Online Magazine Monthly -- March 2005
Amatoritsero Ede



I have always known that I was black
I have heard the horror stories that are my history
I have met my ancestors in thick volume accounts of pain
And slavery, and humiliation.
I have seen the shackles that held them bound in the castles of Elmina,
Like a tourist,
I too have walked the dungeons of the port of Harcourt,
And I too like a tourist, cried.

I have always known that I was black
I have never wanted to bleach my skin but,
I always played as a little girl with a skirt upon my head-
For hair.
And have always thought" Amina" inferior to "Amy"
And "William" a finer name than "Wale" but,
I have never wanted to be white.

I have always known that I was black
I have worn my kente and aso-oke proudly to weddings and funerals,
And then, my everyday jeans and dresses on every other day.
I can speak my Twi, my Yoruba, my Swahili,
And I can speak the English that is not my own,
And yet, I catch myself,
Holding my breath and sharpening my intonation-
To not only speak a language foreign to me, but,
To sound also like the foreigner.

I have always known that I was black
I know of the battles of Dr King, and I have seen on screen,
And experience via the magic of printed eloquence the shame
Of the Amistad, and the rage of Kinte.
Endless visions of cotton fields and servants clothes and entrances
Have found home in my head.

My father's father's father's father's believed they were demigods, warriors,
-and the stories go that they were,
they walked as kings and lived as gods,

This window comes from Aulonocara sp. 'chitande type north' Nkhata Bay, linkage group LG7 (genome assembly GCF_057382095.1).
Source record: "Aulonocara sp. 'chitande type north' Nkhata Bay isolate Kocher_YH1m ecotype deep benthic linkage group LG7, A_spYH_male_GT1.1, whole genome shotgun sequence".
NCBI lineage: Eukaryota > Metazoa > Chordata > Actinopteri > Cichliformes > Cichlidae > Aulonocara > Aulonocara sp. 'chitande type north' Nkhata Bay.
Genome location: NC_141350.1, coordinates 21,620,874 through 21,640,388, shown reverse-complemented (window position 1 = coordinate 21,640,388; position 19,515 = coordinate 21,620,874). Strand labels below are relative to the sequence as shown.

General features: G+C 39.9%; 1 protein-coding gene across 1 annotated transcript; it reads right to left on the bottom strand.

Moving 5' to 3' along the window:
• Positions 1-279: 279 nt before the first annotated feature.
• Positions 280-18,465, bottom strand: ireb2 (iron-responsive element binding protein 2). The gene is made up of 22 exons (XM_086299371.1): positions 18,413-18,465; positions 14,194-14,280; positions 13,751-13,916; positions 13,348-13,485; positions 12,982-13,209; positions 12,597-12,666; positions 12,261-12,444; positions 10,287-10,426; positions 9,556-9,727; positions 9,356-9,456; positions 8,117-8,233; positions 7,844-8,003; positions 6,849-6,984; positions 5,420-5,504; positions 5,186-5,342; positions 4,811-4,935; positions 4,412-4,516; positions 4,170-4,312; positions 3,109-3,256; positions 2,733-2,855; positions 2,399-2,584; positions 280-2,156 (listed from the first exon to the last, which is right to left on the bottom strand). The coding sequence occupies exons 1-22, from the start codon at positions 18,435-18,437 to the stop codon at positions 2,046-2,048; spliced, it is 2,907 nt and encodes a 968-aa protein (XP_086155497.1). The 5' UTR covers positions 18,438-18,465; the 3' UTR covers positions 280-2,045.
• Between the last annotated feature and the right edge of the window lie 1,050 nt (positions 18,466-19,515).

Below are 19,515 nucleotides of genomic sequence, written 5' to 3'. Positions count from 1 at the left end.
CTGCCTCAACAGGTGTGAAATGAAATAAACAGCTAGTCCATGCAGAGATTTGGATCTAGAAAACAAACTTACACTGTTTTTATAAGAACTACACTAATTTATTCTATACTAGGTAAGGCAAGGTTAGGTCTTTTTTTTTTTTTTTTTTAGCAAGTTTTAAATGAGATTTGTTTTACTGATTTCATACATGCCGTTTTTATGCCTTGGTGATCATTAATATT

and they believed in what they were.

My father's father's father's assumed they were auctioneers,
And they were,
"Ten of us for one magic reflector!"
"Six of me for two talking spears that shoot out fire and give the power to kill!"
and they assumed that they too would not be auctioned,
and they assumed wrong,
and they were slaves.
And when they returned,
They gave their shame to their sons-
They carry the load that had become too heavy for their age-bent backs,
To cry the tears too plentiful, too painful for their old eyes,
They gave their shame to their sons.

My father's father's thought themselves scholars,
"To be schooled, is to have power"-
And they were schooled, and they searched for power,
They searched for the power to clean away the shame,
And heal angry realization that one is slave-
Not only in body, but in spirit and mind too.
And that it is easy to be given freedom of body
But, freedom of mind and spirit,
And soul and heart,-one must take.
Only , slaves were not taught to take,
They were taught only to be grateful for what was given

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